Nephew fails in challenge to his West Cork farmer uncle’s will

Nephew fails in challenge to his West Cork farmer uncle’s will
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The nephew of a bachelor farmer from West Cork has failed in a legal challenge to the uncle’s will, which left his home and farm to a neighbour.

The High Court examined the contents of a disputed will over entitlement to inherit land owned by John Shannon, of Moulamill, Gortalassa, Bantry, Co Cork, who died on March 23, 2013.

The dead man’s nephew, Andrew Shannon, the executor of his uncle’s estate, challenged the content of the will. It left John Shannon’s house and farm, consisting of two parcels of land and livestock, to his friend and neighbour, Henry Shannon (no relation). The will decreed that any remaining property, or other assets, be left to his nephew.

The dispute centred on the description of leaving a “farm of lands” to Henry Shannon. Andrew Shannon, a farmer and sales representative, claimed it was not his uncle’s intention to leave two parcels of land to his friend.

His lawyers claimed the terms of the will were ambiguous, but that his uncle’s intention was to bequeath his residence to his nephew.

They argued the deceased had no other real property and, therefore, the clause in the will that left other property to his nephew was meaningless, if the intention was to leave both lands to Henry Shannon.

They said various names used to describe the location of the lands added to the ambiguity. Alternatively, they said the will should be declared void, if its interpretation was uncertain.

Solicitor Raymond Hennessy, who drew up the will, said he did not believe it was the deceased’s intention to leave both farmlands to Henry Shannon.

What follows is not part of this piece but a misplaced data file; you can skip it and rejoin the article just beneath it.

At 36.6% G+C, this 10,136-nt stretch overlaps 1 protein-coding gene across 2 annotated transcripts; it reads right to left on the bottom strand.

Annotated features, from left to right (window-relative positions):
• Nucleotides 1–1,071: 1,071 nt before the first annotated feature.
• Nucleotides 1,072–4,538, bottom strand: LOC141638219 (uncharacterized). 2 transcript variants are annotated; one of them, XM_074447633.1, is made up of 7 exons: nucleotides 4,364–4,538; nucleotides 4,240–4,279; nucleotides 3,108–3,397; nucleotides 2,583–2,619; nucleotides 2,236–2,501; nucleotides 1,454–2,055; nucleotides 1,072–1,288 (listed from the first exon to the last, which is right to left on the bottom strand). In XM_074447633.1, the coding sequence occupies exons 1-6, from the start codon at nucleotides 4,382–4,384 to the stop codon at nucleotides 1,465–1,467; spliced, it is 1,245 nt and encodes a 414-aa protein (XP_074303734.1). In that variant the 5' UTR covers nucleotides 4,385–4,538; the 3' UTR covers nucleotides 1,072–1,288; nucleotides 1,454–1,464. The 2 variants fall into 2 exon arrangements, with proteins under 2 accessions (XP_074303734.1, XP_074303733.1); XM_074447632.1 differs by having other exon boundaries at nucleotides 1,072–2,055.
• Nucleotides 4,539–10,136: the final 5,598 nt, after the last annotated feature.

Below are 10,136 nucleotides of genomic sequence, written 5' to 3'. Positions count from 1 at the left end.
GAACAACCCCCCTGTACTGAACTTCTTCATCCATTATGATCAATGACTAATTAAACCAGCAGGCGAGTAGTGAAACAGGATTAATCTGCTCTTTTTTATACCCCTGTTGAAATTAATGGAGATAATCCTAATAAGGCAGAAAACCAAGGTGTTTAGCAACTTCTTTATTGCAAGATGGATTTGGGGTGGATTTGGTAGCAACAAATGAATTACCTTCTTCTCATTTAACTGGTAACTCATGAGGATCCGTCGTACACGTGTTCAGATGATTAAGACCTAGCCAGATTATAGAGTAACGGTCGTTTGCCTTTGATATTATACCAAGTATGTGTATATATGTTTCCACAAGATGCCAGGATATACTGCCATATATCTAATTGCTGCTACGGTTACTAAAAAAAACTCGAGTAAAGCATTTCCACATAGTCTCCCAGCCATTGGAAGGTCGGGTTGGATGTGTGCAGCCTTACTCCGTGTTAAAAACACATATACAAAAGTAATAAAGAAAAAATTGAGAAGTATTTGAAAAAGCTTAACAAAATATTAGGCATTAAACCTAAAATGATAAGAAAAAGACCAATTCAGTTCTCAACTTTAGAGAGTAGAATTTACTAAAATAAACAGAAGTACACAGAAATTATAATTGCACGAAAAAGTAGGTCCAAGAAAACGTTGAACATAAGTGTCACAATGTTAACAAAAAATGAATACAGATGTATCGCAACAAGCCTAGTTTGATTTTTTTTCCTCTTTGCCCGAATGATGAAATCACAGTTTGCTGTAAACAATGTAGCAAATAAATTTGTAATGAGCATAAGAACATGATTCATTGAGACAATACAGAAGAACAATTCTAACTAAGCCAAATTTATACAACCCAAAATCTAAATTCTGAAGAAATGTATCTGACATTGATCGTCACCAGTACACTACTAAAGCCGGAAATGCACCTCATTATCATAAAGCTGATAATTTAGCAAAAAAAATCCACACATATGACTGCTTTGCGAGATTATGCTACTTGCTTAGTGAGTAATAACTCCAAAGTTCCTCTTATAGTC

In reply, Henry Shannon maintained there was no ambiguity and that it was well-known in the local area, and wider farming community, that the deceased’s farm consisted of two land parcels, which were operated as one holding.

He claimed there was no need for court intervention to ascertain the intentions of the deceased. His lawyers said no documentary evidence had been produced to suggest there were two distinctive farms.

Mr Justice Michael MacGrath said he was not satisfied that an ambiguity arises on a proper construction of the will as “a piece of English”, or that it purports to describe two separate and distinct pieces of property.

He noted the will stated “farm of lands” and not “farm of land”, which the judge said must mean the lands used for farming by the deceased, comprised of two land parcels. The judge said he could not see how the clause in the will that left any remaining property to the deceased’s nephew gave rise to any ambiguity.

He added: “I also believe that the evidence establishes that the late Mr Shannon farmed the lands as one unit and it is difficult to conclude that there is any ambiguity on the face of the will in this regard.”

The judge ruled the bequest to Henry Shannon related to both pieces of lands.

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